Days passed. Nights passed. The room remained still and lifeless.

Months passed.

One day The Mother entered the room with garbage bags. She wept as she shoved everything into the bags. All the toys, all the clothes – they were all removed. I grew scared, not knowing what my future might bring. The toothpick spear trembled in my hand.

The room grew empty except for the furniture and except for me. I remained as time crawled onwards, and every day brought more sorrow and more trepidation. The future was unknown. The past was gone and I couldn’t change anything. My toothpick spear, my all-important weapon, had been useless to stop whatever had happened. I had been helpless to protect my maker. A fit of terror seized me when I realized my purpose would remain forever unfulfilled. My spear would forever be unused.

Then one day, The Mother noticed me. She stopped. She smiled. A tear fell on her face and she lifted me up. She caressed me with tender fingers. I thought about how His fingerprints were embedded all over me, and I felt something like hope.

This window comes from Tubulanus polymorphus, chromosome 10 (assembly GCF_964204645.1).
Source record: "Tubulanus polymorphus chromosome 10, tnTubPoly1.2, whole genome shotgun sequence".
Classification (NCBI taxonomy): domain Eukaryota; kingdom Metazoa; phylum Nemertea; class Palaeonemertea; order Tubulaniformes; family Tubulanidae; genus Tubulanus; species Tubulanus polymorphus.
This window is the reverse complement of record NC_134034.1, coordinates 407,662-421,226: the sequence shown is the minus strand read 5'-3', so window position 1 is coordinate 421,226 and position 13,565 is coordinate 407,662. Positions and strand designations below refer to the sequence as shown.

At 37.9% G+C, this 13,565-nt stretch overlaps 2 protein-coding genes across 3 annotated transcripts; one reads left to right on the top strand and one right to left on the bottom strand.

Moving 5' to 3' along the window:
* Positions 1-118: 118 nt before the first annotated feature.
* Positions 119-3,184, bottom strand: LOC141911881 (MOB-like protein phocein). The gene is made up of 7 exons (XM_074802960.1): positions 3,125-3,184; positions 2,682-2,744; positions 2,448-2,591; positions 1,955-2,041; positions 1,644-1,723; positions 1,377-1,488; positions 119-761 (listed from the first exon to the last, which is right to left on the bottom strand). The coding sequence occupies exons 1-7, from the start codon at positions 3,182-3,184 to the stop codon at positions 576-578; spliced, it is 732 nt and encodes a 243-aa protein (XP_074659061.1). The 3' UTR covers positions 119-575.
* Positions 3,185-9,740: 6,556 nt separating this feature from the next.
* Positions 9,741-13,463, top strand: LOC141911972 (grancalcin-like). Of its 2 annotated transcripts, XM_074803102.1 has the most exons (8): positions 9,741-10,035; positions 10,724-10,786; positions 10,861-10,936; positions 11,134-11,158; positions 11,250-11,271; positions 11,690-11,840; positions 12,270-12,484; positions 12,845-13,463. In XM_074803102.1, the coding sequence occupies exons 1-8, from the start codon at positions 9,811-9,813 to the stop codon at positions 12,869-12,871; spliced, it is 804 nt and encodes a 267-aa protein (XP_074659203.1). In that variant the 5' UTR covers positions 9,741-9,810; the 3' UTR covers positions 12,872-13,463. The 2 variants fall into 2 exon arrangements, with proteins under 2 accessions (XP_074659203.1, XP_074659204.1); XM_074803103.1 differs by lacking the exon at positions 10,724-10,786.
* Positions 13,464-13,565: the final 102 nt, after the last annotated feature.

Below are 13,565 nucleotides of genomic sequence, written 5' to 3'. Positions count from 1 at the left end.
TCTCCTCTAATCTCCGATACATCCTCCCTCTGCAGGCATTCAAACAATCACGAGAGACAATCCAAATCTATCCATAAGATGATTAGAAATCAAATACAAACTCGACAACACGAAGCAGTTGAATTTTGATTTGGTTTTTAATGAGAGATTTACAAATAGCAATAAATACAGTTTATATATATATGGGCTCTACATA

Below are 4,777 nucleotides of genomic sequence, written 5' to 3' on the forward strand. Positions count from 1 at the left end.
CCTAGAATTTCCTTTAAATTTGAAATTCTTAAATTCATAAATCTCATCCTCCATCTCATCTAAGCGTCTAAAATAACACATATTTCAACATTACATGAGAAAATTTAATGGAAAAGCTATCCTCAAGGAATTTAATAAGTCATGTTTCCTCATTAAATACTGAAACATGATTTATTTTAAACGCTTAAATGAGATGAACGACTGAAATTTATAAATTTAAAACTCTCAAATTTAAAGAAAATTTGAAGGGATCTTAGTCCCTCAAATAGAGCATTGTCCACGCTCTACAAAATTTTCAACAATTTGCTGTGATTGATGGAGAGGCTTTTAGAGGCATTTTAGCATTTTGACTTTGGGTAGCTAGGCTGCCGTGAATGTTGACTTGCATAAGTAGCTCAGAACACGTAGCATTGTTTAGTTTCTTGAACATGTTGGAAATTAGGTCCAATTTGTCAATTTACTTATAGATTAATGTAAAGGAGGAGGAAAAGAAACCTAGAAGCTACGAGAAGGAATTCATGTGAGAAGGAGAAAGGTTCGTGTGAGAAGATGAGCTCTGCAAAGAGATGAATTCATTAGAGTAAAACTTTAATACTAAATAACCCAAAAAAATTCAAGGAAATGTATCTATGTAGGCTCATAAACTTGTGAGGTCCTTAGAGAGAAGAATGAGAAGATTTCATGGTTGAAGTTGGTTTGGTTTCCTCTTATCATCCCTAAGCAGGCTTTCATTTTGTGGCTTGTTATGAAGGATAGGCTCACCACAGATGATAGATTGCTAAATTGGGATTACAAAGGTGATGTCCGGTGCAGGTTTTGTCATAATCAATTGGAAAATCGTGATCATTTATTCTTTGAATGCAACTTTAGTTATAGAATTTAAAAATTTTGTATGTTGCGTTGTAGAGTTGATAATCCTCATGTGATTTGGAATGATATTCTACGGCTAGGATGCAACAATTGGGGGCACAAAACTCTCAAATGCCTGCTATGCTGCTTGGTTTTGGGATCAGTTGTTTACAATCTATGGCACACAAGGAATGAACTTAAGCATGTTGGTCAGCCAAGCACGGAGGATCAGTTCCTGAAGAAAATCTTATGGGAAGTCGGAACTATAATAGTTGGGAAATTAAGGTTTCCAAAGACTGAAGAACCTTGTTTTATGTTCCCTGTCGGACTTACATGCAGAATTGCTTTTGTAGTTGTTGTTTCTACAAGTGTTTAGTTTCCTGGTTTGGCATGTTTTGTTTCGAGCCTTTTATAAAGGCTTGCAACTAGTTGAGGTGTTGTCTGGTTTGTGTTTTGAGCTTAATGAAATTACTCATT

She carried me to her bedroom and placed me on her nightstand. She placed a glass jar over me, and there I stood.

From time to time she looks at me. Sometimes she cries, sometimes she smiles, but I always feel wanted, perhaps even needed. I have a purpose. Yet the toothpick in my hand remains unused; a painful reminder of all that I could not stop. I forever mourn the loss of His dreaming.